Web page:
Box office takings and platform data

Netflix got a whopping 34 nominations at the Golden Globes this year with three of it’s standout motion pictures, The Irishman, Marriage Story, and The Two Popes, getting 15 nominations between them. Despite this they only took home two awards; one for Laura Dern in Marriage Story, and one for Olivia Coleman in The Crown. The Irishman and The Two Popes were shut out completely.

There is another interesting numbers story from the night. At the time of writing these three films have made only $10M at the box office. I don’t think think there has ever been three films so well nominated, that have made so little money. The answer to this, of course, is subscriber acquisition; as Netflix only put on the screenings to satisfy the demands of the Academy. This has angered industry veterans, and perplexed some industry analysts. But either way, this trend is probably here to stay.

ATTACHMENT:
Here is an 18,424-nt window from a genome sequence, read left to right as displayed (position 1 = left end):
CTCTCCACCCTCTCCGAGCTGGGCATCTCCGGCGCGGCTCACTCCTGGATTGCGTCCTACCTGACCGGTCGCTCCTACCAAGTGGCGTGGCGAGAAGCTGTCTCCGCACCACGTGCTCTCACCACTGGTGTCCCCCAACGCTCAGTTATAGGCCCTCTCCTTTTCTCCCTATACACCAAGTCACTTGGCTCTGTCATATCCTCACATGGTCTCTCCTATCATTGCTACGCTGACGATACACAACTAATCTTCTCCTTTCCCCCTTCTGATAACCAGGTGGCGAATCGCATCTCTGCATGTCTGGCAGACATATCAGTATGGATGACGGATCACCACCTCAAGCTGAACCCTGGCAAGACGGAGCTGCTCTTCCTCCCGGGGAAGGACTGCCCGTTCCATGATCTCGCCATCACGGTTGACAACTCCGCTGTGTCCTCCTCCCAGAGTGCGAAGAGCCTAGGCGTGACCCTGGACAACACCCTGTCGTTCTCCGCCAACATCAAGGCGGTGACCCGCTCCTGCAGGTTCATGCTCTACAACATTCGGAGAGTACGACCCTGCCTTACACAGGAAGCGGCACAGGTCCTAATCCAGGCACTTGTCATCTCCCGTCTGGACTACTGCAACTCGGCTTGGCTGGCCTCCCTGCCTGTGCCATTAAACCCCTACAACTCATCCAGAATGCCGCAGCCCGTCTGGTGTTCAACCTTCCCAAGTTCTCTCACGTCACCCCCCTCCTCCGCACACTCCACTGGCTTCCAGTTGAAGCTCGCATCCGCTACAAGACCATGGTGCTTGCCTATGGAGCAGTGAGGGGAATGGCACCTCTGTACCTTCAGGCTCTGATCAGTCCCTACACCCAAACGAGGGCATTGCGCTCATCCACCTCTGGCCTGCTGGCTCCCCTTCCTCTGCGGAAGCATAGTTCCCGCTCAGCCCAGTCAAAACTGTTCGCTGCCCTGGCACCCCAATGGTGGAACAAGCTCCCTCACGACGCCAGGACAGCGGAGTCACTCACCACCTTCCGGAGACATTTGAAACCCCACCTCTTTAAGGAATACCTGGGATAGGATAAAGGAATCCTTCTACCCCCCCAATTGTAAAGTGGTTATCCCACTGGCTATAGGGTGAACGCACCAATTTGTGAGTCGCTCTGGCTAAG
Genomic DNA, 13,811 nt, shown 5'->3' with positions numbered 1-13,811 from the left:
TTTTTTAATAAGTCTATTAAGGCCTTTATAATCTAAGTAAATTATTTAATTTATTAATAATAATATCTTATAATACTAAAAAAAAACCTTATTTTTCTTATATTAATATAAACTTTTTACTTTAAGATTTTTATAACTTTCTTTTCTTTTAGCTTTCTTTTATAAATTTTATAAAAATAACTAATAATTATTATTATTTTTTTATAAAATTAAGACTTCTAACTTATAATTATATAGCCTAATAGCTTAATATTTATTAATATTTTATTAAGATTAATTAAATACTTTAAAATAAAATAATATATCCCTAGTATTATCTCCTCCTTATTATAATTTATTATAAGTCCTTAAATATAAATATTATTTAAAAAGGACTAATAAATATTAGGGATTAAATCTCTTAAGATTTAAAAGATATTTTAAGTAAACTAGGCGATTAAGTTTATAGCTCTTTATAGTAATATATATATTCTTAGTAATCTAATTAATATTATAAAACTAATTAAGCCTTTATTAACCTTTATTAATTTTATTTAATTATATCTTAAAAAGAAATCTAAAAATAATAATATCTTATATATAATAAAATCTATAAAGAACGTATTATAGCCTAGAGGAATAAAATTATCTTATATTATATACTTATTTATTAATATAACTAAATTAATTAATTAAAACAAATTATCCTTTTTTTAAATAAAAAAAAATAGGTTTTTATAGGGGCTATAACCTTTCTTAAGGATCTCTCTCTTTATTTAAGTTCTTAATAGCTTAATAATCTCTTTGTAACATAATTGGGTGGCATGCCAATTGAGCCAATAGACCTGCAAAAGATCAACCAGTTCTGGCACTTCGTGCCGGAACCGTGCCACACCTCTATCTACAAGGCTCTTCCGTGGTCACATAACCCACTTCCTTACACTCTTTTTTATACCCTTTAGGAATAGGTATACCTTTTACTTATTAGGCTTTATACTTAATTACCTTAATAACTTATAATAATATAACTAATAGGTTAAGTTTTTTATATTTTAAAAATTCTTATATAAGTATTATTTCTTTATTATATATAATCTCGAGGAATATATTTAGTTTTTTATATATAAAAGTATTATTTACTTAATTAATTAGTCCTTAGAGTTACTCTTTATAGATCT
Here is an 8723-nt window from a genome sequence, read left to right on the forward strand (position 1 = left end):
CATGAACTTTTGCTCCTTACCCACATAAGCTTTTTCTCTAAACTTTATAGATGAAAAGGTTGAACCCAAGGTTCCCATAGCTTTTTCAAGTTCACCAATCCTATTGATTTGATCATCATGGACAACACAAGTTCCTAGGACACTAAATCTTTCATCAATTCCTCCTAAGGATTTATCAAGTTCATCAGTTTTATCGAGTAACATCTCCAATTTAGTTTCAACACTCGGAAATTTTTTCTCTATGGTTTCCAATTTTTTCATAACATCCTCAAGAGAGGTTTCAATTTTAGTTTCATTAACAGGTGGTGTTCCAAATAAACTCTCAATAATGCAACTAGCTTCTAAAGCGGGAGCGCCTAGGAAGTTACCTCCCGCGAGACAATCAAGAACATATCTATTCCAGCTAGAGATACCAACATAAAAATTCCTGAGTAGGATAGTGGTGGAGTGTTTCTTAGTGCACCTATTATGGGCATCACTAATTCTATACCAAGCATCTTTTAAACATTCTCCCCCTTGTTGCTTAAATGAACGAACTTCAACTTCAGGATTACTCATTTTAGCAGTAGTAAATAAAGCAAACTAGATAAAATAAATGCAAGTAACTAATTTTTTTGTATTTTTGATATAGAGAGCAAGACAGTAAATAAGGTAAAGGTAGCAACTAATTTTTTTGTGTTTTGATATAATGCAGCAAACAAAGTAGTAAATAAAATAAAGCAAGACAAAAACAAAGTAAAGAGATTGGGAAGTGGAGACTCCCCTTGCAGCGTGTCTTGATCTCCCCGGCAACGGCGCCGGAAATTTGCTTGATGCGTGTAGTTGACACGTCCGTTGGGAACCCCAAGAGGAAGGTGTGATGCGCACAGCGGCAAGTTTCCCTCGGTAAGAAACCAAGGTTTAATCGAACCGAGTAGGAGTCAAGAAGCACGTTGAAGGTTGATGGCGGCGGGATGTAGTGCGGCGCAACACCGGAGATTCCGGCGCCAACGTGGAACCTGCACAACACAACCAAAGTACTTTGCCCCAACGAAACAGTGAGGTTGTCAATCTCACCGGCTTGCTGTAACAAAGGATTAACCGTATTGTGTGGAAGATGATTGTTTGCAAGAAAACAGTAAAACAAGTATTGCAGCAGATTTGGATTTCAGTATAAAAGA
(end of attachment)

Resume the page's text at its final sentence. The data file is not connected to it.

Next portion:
The story that interests me is the one about platform data. How platforms like Netflix and Spotify are eroding the value of previously open systems like the Top 40 or box office receipts, and ultimately replacing them with their own systems which are closed and proprietary. Box office gross is no longer a vector we can use to analyse the success of a film, and the Top 40 is massively influenced by a discovery engine that Spotify controls.

Supposedly the new decade is going to bring with it new regulatory powers to stem the power of big tech. And while the anecdote above is hardly the most pressing concern, it highlights how imposing some rules around open data (and data portability) would be a step in the right direction.

Daniel Bower

Product manager turned student. Currently researching algorithms, platforms, interoperability and kill zones at DDH. Read more about me.